Male birth control is the great promise that never was. We've been just a few years away from a male pillfor decades. But each time, side effects or lack of effectiveness foils every woman's dream of finally passing on the burden of pregnancy prevention to her partner.
Now new research from Michigan State University published this week in Nature Communications provides a fascinating alternative route to contraceptive equality: What if instead of blocking the movement of sperm, you could simply turn off the gene that controls their production?
In mice, an animal that uses many of the same genes for reproduction as humans, a team of scientists found they could do just that. The MSU researchers created a line of genetically modified mice lacking the PNLDC1 gene, which encodes a protein essential in genomic parasite regulation. Without the gene, development of sperm was hindered, leaving the altered mice with fewer sperm and smaller testicles, making them effectively sterile. The scientists said that the mice experienced no significant side effects.
Now, unlike every other male contraceptive product touted over the years, this research is most definitely a long, long way from transforming into a contraceptive fit for human males (for one, we have no idea how long the targeted effect might last in human males, or what strange side effects may appear in human test subjects). But in a market where side effects from drugs have made it difficult for male contraceptives to gain much traction, the idea represents a potentially lucrative new route of inquiry.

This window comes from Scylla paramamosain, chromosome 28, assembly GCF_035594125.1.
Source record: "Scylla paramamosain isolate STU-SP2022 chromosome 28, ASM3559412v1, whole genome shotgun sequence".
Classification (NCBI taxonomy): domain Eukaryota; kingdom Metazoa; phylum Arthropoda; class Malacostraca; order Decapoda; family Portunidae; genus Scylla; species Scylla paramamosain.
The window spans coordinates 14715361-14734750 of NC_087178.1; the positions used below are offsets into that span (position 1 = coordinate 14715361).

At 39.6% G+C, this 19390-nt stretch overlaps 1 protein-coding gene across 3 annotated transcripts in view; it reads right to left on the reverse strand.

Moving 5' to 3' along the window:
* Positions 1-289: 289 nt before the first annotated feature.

This latest male contraceptive candidate put into play — one that's expected to enter human clinical trials in the next year or so — is a gel that uses a technique called "reversible inhibition of sperm under guidance" to block sperm from being ejaculated. It's looked promising in trials done in rabbits and primates.
But we've seen this before. Pharmaceutical companies have been reluctant to invest much into the male contraceptive market and few techniques have moved past initial phases of testing. That's partially because the bar for side effects is very low. While women's birth control causes a litany of side effects for many women, regulators view those side effects as acceptable because they're a trade-off for preventing another potentially dangerous medical condition: pregnancy. Men, though, aren't subject to any physical risk from pregnancy. Not to mention the daunting mathematical reality facing men: Whereas women typically produce just one egg a month, men produce millions and millions of sperm — and all it takes is just one to result in pregnancy.
The market demand is there, however — and it's a market potentially worth billions and billions of dollars. Maybe one day genetic engineering will lead to a male birth control option that's just a little easier to swallow.